The B-52’s have been around for an incredible 35 years, which equates to at least 200 years in terms of band lifetimes. Over the last three-and-a-half decades, they’ve weathered the rise and fall of punk, disco, hair-metal, grunge, indie, outie, electronic, wooden and scores of others styles and trends, occupying their own kitschy little corner of the galaxy.
The size of their corner has ebbed and flowed over the years. After their late-’70s breakthrough with “Rock Lobster” and “Planet Claire,” the B-52’s hit a fallow stretch in the mid-’80s that bottomed out with guitarist Ricky Wilson’s death from AIDS in 1985. The group disappeared after that, seemingly for good.
Improbably, however, the surviving quartet of Keith Strickland, Kate Pierson, Cindy Wilson and Fred Schneider regrouped for a triumphant return with 1989’s “Cosmic Thing,” their biggest album ever. “Love Shack” and “Roam” topped the charts worldwide, carrying the B-52’s into the ’90s and beyond in style.
Nowadays, the B-52’s serve as wise elders for a generation that got old but still wants to get out and shake a tail feather. They’ve not recorded since 2008’s “Funplex,” but they’re still one of the most endearing, reliably fun live acts on the road. In advance of their headline performance at Saturday’s Band Together show in Cary, we talked by phone with guitarist Strickland from his home in Key West, Fla.
Q: After nearly three-dozen years at this, do you ever wonder what else you might have done if not for playing in the B-52’s?
A: It’s hard to imagine doing anything else. Maybe something in the visual arts – painting, photography, film. But music was the medium I felt most comfortable in. I’m from Athens, Ga., but I never went to UGA [University of Georgia], although I did go to the library a lot. I was a townie and playing music before finishing high school. It’s all I wanted to do, so that’s what set me on this path. Still, the B-52’s were not necessarily the band I imagined myself being a part of. It was something that just happened.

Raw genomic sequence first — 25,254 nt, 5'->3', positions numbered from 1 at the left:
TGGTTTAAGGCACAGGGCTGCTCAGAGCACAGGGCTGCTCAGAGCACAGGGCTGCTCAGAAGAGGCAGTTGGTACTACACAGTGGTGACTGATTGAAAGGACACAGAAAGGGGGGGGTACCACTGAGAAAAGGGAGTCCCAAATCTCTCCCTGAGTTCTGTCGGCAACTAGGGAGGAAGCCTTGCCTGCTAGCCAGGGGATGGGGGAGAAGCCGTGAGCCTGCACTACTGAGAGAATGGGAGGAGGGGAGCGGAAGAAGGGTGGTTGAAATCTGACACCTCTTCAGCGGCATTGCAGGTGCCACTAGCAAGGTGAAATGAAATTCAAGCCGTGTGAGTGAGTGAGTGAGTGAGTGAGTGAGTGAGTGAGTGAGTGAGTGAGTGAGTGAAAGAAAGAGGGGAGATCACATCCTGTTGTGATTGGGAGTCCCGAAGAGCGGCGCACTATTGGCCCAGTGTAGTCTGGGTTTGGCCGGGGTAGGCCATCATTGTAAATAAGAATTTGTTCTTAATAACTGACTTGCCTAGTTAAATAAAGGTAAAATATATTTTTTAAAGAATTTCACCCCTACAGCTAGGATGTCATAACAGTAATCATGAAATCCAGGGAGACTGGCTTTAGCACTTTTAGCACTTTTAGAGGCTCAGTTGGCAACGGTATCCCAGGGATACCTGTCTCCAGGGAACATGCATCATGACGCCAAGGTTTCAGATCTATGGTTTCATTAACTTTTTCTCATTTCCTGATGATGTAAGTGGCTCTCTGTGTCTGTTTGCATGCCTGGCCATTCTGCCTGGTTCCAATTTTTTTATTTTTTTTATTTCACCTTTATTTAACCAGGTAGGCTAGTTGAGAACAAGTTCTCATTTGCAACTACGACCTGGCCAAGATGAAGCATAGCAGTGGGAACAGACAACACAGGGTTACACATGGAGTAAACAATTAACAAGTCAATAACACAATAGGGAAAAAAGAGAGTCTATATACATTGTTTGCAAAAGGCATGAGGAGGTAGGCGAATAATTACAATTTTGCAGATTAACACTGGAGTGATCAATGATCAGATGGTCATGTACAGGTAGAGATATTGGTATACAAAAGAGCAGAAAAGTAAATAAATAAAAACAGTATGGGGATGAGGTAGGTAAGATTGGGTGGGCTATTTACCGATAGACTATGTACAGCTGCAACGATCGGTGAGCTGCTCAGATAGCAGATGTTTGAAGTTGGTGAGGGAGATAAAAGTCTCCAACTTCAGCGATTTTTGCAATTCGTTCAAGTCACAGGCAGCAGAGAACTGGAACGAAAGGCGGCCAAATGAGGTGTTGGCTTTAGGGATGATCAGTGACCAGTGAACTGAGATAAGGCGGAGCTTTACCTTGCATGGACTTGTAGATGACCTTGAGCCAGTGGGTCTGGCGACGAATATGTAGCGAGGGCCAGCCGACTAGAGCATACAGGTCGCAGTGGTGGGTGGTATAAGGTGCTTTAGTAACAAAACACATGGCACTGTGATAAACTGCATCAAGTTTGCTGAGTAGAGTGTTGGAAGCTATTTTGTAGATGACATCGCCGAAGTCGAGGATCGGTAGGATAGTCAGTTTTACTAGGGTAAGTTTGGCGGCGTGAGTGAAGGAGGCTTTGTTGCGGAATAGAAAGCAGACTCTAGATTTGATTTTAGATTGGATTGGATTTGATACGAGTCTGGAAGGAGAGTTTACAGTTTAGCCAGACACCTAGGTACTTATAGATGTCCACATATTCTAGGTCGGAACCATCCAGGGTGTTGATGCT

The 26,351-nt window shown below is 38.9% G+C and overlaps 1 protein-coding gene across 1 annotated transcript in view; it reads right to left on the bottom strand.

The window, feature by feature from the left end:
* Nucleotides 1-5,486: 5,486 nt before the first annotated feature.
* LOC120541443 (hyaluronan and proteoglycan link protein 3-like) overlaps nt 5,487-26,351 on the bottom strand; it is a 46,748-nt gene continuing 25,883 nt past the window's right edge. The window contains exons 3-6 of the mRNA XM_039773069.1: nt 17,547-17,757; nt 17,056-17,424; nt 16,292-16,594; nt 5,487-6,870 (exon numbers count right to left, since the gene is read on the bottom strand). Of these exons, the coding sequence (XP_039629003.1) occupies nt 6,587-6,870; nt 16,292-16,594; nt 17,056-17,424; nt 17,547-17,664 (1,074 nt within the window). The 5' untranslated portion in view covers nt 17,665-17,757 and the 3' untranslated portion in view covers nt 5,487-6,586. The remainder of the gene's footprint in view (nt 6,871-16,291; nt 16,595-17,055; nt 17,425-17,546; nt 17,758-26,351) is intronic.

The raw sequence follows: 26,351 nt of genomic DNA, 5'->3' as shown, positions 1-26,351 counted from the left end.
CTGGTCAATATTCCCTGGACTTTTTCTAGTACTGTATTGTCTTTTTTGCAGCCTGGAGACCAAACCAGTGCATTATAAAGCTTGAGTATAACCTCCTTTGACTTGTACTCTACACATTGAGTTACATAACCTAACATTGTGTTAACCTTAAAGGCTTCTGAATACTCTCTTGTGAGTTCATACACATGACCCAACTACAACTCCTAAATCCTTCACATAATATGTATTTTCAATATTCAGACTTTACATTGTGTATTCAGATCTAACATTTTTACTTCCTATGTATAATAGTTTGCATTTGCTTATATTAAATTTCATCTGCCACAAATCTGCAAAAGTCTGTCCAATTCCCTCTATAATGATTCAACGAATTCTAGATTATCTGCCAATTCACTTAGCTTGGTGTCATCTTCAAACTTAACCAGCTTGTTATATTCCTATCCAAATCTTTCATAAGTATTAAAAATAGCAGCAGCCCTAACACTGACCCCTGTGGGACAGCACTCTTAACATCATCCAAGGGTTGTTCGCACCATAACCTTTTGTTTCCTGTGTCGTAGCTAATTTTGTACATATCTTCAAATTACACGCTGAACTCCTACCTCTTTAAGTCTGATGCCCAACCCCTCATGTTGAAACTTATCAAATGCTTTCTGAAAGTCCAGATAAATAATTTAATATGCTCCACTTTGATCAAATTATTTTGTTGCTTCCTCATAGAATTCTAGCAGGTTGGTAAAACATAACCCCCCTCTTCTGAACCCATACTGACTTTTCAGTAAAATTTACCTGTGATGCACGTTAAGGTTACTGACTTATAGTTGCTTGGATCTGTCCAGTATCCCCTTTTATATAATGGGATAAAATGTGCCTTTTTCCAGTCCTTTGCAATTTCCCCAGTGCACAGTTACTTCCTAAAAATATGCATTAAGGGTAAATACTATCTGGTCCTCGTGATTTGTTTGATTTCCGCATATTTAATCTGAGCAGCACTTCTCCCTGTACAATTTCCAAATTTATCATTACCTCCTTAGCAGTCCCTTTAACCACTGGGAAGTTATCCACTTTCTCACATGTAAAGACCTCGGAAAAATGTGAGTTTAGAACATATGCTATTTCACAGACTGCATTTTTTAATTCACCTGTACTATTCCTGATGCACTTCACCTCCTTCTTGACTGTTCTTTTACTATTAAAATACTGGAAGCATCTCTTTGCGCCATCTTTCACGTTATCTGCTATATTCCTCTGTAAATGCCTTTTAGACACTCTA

Q: Are there songs from the old days that you get tired of playing live?
A: I only get tired of songs I feel aren’t working live. We’ve written some that worked in the studio but are really hard to pull off live. So we’ll give those a try – several tries, in fact – before giving up. “You know, this one just isn’t working, so let’s drop it.” Now there about six songs we absolutely must put in, because the audience just gets so into them. Those I don’t get tired of because they’re good songs, and they’ve taken on a life of their own. Playing them live is like getting on a ride. You’re in this moment and the audience is as much a part of it as we are. So it’s a collective thing that happens.
Q: It’s kind of surprising the B-52’s are still around in 2012, given how close you came to breaking up after Ricky Wilson died.